Another theme within the literature is that many use the adoption theories outlined in the theoretical framework to explore the potential of cloud computing to be used for large organizations, particularly governments, to streamline their services and thus reduce the cost to taxpayers on the income end (Mohammed et al., 2018). Evidently, one of the main issues here is that government information tends to be more sensitive as it can include security information from the defense sector as well as personal information from each and every citizen of that country (Mohammed et al., 2018). Taking this into account, then, it is no surprise that governments have been slow to uptake cloud computing services compared with other organizations.
In this area, too, the focus has typically been on the challenges for developing countries and their governments. Cloud computing could be useful in these countries for dealing with governance challenges such as corruption, poor public management, lack of appropriate transparency and responsibility in public decision-making powers (Mohammed et al., 2018). There may also be challenges in provisioning of public services because of these issues, which means that more and more governments are turning to e-government systems (Mohammed et al., 2018). When there are challenges in terms of providing the physical infrastructure for these services, cloud computing has the potential to revolutionize e-government systems (Mohammed et al., 2018). One benefit here is that there may be extreme cost saving benefits to the government from this perspective because they do not have to host their own infrastructure (Anjaneyulu & Reddy, 2018). By outsourcing the technology to a cloud computing provider, they may also be able to ensure that their own government is not a target for hackers or other nefarious actors within the system (Mohammed et al., 2018).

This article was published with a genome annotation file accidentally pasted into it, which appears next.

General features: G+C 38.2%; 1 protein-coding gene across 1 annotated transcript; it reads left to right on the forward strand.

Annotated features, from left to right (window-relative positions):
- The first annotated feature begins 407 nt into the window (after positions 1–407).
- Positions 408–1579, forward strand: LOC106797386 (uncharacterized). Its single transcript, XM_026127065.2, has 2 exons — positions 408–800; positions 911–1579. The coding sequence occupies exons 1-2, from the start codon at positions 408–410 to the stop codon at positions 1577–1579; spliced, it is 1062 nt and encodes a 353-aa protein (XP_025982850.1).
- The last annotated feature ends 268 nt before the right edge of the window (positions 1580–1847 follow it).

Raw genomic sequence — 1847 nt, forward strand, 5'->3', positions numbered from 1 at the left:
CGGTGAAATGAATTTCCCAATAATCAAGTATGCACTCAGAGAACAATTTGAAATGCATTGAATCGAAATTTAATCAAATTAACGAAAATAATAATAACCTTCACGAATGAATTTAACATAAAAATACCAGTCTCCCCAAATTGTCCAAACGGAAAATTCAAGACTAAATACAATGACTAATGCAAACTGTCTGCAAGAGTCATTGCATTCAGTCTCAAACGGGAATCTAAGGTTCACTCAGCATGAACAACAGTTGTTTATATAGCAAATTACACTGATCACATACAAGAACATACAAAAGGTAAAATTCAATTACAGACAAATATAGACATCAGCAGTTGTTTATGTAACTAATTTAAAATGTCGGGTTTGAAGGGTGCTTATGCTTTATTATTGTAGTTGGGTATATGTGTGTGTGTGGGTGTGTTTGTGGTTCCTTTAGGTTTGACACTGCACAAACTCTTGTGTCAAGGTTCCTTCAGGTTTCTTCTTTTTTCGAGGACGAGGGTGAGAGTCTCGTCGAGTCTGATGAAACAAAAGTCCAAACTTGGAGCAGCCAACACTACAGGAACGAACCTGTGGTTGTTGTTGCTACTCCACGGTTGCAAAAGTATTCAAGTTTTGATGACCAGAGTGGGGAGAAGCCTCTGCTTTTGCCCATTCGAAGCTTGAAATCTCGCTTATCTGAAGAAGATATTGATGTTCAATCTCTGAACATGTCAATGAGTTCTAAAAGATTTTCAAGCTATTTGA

There have been few studies that aim to investigate why e-government systems have typically been slow to investigate the use of cloud computing as a supplementary technology here. In fact, only 12% of the proposed models within the literature investigate the variables that affect e-government utilization of cloud computing and 88% of them propose integrating cloud computing in the e-government models of integration (Mohammed et al., 2018). This suggests that there is still room within the literature to investigate why e-government systems do not use cloud computing on a larger level (Anjaneyulu & Reddy, 2018). In fact, cloud adoption research is considered to be in the seminal stage and requires further studies to mature (Rai et al., 2015). It will benefit the literature overall to investigate why e-government systems and governmental organizations in general do not adopt this technology.